What are some of the things you DON’T waste time doing? What are preppers doing that is robbing them of their time and resources?
I don’t spend time worrying with wild theories, and how the government is screwing up our lives. They’ve been doing it for decades, and we’re still here. I do, however, vote and have a current events podcast known as American Survival Radio with Genesis Communications as well as our main prepper podcast, The Survival Medicine Hour, on blogtalkradio.
Is prepping running your life? Should it?
In my old age, I lead a rich and fulfilling life writing about ways that families can become medically prepared. I travel the country speaking on the subject, and find it to be the best way I can use the time I have left to possibly save lives. For the average person, however, I say: live a normal life; the odds are small that you’ll be in the midst of a society-ending disaster anytime in the near future.
How important are medical skills for the average prepper?
Very important. So important, as a matter of fact, that if the community knows you have medical supplies, know-how, and a willingness to help those in need, they will expend resources…to protect you!
What are some of the very first steps a prepper should when it comes to survival medicine?
Disclosure: This post has links to 3rd party websites, so I may get a commission if you buy through those links. See my full disclosure for more.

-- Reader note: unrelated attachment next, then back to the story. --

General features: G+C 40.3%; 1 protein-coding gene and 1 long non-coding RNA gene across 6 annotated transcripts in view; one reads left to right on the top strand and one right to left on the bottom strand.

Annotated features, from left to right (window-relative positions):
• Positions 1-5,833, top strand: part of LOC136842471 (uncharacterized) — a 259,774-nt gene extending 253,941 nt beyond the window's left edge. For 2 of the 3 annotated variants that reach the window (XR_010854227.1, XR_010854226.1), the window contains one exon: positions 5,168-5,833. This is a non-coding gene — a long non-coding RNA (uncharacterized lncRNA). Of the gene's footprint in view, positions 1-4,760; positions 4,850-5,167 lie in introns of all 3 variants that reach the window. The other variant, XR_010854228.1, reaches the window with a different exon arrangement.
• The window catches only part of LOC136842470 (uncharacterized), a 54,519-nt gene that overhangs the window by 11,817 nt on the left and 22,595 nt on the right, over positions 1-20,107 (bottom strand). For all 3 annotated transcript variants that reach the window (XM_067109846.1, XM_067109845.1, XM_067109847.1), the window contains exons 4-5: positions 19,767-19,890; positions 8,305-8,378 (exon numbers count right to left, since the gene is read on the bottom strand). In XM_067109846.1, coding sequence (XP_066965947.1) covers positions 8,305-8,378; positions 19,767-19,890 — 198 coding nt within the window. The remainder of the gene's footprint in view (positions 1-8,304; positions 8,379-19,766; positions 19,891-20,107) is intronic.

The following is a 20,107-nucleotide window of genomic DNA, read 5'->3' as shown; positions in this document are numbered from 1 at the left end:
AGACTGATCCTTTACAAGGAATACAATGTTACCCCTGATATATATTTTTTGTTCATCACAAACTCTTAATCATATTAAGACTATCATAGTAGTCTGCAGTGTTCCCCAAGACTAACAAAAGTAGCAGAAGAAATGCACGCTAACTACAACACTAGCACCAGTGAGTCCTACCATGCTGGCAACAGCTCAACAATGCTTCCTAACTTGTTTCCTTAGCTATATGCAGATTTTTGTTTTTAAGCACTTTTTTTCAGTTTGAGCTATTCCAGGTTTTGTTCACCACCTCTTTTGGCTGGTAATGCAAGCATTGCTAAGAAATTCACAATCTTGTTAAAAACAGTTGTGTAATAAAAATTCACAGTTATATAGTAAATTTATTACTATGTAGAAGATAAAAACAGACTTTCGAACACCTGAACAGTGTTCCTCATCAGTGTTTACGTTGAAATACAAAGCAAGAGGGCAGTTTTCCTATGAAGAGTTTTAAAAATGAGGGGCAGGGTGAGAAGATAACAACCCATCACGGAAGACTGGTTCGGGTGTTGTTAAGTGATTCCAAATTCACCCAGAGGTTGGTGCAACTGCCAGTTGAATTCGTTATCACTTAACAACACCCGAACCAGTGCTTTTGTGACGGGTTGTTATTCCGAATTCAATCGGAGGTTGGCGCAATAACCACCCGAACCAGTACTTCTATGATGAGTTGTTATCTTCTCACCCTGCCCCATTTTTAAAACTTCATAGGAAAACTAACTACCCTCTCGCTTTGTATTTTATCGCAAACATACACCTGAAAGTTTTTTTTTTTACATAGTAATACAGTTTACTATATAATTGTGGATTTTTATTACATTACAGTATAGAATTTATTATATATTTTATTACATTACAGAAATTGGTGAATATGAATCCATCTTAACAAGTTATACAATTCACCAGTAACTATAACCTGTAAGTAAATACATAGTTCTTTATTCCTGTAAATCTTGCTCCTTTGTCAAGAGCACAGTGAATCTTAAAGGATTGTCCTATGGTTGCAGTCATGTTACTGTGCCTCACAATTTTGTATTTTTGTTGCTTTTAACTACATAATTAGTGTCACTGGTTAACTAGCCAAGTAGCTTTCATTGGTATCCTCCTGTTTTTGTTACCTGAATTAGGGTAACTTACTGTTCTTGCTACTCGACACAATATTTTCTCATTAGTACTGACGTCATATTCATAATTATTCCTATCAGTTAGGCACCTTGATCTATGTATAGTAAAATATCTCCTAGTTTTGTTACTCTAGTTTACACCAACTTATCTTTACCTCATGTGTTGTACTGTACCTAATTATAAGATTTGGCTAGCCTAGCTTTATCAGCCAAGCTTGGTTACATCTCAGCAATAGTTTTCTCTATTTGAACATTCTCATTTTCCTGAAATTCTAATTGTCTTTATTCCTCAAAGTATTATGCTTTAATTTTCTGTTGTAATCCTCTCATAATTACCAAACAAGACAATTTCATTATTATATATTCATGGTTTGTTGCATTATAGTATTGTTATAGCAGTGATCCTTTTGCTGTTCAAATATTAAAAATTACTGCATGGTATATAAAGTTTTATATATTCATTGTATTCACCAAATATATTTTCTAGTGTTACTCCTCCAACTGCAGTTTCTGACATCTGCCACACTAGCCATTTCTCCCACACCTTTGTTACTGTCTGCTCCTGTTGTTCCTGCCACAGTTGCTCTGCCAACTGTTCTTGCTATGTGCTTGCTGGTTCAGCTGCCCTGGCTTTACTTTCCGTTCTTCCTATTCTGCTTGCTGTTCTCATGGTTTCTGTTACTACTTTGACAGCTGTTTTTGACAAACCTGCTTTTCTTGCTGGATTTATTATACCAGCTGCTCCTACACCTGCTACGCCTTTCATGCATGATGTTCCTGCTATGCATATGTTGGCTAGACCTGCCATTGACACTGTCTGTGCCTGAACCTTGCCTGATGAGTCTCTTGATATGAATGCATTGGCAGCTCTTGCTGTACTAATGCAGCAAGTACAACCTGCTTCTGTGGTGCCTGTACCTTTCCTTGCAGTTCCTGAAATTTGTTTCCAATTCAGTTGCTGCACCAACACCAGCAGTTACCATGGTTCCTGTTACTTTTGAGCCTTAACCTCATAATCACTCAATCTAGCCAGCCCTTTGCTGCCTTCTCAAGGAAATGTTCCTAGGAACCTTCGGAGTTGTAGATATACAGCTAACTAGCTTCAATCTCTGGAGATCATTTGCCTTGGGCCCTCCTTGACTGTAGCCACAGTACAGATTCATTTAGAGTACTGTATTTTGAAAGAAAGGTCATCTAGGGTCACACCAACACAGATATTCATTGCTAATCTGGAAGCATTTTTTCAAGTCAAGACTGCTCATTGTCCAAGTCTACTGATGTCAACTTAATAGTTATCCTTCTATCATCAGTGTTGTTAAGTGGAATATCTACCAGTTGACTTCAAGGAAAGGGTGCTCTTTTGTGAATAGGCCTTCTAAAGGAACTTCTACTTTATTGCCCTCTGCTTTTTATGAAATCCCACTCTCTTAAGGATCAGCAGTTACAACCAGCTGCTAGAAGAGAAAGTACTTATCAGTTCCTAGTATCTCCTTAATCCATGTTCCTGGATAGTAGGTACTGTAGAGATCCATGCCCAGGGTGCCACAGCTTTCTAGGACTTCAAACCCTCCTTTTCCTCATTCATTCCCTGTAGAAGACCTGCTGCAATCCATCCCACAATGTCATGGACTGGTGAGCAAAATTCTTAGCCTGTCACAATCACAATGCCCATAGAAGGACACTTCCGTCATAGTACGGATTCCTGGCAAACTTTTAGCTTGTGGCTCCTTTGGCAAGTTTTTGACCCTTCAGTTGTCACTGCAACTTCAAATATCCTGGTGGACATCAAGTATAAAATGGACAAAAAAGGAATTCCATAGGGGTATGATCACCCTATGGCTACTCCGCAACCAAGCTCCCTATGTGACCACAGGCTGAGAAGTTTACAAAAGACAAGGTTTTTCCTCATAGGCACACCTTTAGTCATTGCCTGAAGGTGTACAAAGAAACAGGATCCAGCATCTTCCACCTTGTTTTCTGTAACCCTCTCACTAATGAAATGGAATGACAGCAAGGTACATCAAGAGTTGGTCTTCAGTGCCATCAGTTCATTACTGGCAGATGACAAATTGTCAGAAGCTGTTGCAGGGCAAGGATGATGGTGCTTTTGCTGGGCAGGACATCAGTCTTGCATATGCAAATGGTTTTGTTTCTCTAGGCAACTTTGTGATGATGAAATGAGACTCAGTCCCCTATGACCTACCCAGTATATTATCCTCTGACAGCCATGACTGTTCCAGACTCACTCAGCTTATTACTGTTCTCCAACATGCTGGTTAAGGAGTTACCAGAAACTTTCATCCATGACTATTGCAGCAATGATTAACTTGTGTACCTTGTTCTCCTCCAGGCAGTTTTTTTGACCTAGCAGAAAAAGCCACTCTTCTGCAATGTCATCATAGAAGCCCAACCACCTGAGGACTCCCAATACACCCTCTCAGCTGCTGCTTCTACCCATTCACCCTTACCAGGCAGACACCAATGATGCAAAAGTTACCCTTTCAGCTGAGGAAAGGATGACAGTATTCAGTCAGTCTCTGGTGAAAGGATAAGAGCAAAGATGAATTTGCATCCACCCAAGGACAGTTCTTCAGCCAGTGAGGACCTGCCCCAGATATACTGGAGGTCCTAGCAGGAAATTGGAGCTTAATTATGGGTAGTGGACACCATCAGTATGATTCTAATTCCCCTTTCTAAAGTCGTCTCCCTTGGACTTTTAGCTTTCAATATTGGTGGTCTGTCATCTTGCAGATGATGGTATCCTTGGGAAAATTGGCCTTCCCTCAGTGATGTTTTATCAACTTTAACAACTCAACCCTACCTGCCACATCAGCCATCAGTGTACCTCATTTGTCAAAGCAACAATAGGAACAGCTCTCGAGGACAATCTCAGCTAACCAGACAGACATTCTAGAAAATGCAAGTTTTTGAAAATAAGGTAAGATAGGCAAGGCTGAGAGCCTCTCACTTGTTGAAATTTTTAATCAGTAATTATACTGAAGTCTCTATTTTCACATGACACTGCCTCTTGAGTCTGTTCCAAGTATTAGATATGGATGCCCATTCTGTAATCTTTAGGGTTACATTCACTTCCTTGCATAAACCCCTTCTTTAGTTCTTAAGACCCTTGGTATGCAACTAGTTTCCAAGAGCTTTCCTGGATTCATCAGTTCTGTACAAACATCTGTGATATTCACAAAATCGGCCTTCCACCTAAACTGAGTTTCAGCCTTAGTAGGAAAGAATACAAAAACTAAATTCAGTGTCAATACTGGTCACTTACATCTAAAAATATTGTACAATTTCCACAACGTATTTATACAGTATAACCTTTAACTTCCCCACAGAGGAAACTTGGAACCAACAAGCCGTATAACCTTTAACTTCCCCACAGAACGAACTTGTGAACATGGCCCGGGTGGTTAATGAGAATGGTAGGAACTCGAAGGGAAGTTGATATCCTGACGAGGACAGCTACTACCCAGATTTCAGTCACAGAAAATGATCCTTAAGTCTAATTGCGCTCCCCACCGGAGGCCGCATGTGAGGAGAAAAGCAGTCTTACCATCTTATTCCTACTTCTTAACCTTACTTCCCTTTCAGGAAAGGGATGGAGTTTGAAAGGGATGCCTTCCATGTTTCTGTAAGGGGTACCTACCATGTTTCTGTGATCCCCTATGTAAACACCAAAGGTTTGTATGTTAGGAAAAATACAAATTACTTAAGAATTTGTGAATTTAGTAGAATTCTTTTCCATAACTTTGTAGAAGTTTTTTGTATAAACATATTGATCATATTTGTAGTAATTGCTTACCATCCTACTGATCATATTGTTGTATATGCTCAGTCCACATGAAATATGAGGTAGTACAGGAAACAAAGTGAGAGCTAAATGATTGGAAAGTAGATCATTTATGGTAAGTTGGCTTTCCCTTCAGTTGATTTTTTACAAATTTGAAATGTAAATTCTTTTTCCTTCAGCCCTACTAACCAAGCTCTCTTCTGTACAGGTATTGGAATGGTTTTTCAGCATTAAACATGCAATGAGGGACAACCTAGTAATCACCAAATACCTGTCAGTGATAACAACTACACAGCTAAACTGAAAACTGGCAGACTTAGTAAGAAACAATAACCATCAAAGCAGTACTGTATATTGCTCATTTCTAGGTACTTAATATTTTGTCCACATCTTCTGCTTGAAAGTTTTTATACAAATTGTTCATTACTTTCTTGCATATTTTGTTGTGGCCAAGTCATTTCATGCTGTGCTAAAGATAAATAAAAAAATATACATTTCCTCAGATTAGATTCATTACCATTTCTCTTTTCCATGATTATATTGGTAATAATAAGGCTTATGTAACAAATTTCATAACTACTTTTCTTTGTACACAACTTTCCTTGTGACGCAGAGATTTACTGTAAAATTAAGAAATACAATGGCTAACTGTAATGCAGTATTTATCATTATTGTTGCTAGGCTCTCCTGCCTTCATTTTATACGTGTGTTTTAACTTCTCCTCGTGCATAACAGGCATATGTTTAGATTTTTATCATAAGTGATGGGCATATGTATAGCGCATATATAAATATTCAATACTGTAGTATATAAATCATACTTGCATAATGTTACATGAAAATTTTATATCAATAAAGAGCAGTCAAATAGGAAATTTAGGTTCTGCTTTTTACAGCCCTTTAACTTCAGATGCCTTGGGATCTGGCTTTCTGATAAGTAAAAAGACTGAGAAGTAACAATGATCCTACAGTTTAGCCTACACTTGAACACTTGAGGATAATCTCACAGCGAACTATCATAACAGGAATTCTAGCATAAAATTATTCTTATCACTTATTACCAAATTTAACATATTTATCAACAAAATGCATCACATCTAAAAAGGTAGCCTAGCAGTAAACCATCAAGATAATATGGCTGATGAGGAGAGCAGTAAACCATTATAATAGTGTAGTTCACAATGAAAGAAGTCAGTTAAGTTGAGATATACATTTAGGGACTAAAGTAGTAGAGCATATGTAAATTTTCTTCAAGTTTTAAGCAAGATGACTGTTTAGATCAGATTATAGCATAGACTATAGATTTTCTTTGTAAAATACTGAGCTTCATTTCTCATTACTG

I may be biased, but consider a copy of our book “The Survival Medicine Handbook: The Essential Guide for When Medical Help is Not on the Way”. It is unique in that it assumes that you, the average citizen, are the end of the line when it comes to your family’s health due to some major disaster.
Even classic books like “Where there is no doctor” tell you to get your patient to a hospital asap. Our book assumes you will never have that option and will always have to deal with injuries and illnesses from beginning to end. In addition, it’s written in plain English that anyone can understand.
Are you an optimist or a pessimist about the future? Why?
I’m an optimist in that I don’t think you’ll be the victim of a major disaster today, tomorrow, or next week. During your entire lifetime, however, or your children’s lifetimes, well, things may be different.
What are some of the Amazon books and courses you’ve written that you’d recommend to the Survival Sullivan community?
- The Survival Medicine Handbook: The Essential Guide for When Medical Help is Not on the Way (Third Edition) – (1917’s Book Excellence Award 1st place winner in the medical category; Amazon bestseller in 3 categories; 100,000 copies sold over all editions)
- The Zika Virus Handbook, 2016
- The Ebola Survival Handbook, 2014 (NY Times Bestseller in Health 10/14)
- The Ultimate Survival Medicine Guide, 2013
Coming late next month:
- Alton’s Antibiotics and Infectious Disease: The Layman’s Guide To Available Antibiotics in Austere Settings (store.doomandbloom.net or Amazon.com)
Also, look at our classes page at doomandbloom.net for our schedule of 8-hour survival medicine classes. They’re hands-on and limited to small numbers so that we can give personal attention to our students.